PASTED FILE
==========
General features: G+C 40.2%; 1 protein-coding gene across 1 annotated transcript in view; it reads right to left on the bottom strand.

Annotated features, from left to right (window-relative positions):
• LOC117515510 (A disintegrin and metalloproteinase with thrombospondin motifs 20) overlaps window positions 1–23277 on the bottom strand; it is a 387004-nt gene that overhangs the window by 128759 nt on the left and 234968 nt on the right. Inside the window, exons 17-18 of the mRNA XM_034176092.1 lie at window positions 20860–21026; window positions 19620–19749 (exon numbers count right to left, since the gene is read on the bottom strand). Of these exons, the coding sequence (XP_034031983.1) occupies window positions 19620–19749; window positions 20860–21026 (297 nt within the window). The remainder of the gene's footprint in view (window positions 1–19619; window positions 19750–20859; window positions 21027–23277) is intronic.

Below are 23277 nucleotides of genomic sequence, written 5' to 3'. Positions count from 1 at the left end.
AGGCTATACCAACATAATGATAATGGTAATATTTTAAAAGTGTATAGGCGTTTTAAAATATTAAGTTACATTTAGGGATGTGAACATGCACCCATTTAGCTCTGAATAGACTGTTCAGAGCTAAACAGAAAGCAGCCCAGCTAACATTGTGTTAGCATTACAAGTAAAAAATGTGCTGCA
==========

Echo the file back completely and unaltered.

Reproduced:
General features: G+C 40.2%; 1 protein-coding gene across 1 annotated transcript in view; it reads right to left on the bottom strand.

Annotated features, from left to right (window-relative positions):
• LOC117515510 (A disintegrin and metalloproteinase with thrombospondin motifs 20) overlaps window positions 1–23277 on the bottom strand; it is a 387004-nt gene that overhangs the window by 128759 nt on the left and 234968 nt on the right. Inside the window, exons 17-18 of the mRNA XM_034176092.1 lie at window positions 20860–21026; window positions 19620–19749 (exon numbers count right to left, since the gene is read on the bottom strand). Of these exons, the coding sequence (XP_034031983.1) occupies window positions 19620–19749; window positions 20860–21026 (297 nt within the window). The remainder of the gene's footprint in view (window positions 1–19619; window positions 19750–20859; window positions 21027–23277) is intronic.

Below are 23277 nucleotides of genomic sequence, written 5' to 3'. Positions count from 1 at the left end.
AGGCTATACCAACATAATGATAATGGTAATATTTTAAAAGTGTATAGGCGTTTTAAAATATTAAGTTACATTTAGGGATGTGAACATGCACCCATTTAGCTCTGAATAGACTGTTCAGAGCTAAACAGAAAGCAGCCCAGCTAACATTGTGTTAGCATTACAAGTAAAAAATGTGCTGCA